Face it. Performance management and employee reviews are the bane of existence for most managers—and the employees they manage! It’s unfortunate that a practice that should be designed to improve employee performance and contribution to the company, while developing career-related skills that are personally important, often becomes a dreaded—and, sometimes, contentious—once-a-year interaction. It doesn’t have to be that way; here are some new ways that HR is approaching the performance management process.
From Episodic to Ongoing
The idea of having a formal meeting, once a year, between an employee and his or her manager to get useful feedback to drive effectiveness and performance improvement is clearly flawed. In an era where jobs were narrowly defined, goals were clear, and the internal and external environment was very stable, that approach may have worked to a certain degree. It really doesn’t work today, though.
More companies are moving to more frequent ways for employees and managers to have conversations related to performance.
Adobe has gone from an annual performance review process to a Check-in approach that requires managers to meet with employees regularly to provide feedback. The result, according to Adobe, more engaged and empowered employees.
A Focus on Measurable Outcomes
What does a “3” really mean on a scale of “1-5”? That question has been the source of much conflict and consternation for both employees and managers as they attempted to navigate the often qualitative application of quantitative metrics to employee performance.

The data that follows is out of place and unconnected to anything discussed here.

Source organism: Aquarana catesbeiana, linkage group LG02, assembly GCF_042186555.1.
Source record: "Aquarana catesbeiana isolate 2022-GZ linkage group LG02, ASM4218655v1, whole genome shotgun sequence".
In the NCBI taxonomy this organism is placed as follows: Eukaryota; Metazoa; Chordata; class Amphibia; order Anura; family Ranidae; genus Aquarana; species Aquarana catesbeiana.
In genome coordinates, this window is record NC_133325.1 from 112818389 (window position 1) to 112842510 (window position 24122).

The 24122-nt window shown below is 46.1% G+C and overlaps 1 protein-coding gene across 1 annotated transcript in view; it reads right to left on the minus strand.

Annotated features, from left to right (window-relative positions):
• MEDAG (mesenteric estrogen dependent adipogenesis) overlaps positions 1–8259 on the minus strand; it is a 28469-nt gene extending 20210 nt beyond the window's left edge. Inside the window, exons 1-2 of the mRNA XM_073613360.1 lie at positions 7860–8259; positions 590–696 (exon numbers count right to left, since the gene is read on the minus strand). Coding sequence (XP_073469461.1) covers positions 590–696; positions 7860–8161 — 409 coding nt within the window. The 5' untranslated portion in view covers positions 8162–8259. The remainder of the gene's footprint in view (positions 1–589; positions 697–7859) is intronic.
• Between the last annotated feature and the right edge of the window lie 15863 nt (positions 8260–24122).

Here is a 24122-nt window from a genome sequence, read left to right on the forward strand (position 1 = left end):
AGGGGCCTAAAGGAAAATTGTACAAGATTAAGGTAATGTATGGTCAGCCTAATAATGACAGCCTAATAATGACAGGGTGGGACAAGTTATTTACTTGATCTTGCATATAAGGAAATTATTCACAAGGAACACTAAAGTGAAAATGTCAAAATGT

Google has been at the forefront of taking a more metric-driven approach, guided by KPCB’s John Doerr who encouraged Google to adopt Intel’s approach to using objectives and key results (OKRs) in performance evaluation, as outlined in a Fast Company article.
A key point made in a Harvard Business Review article, “The Performance Management Revolution,” by Peter Cappelli and Anna Tavis, is this: the biggest drawback to annual reviews is their focus on past, rather than future, behavior. “With their heavy emphasis on financial rewards and punishments and their end-of-year structure, they hold people accountable for past behavior at the expense of improving current performance and grooming talent for the future,” say the authors.
It’s a good point. Whichever model of, or approach to, performance management you take, a focus on how the process will serve to positively impact performance, productivity and profits should guide your decisions.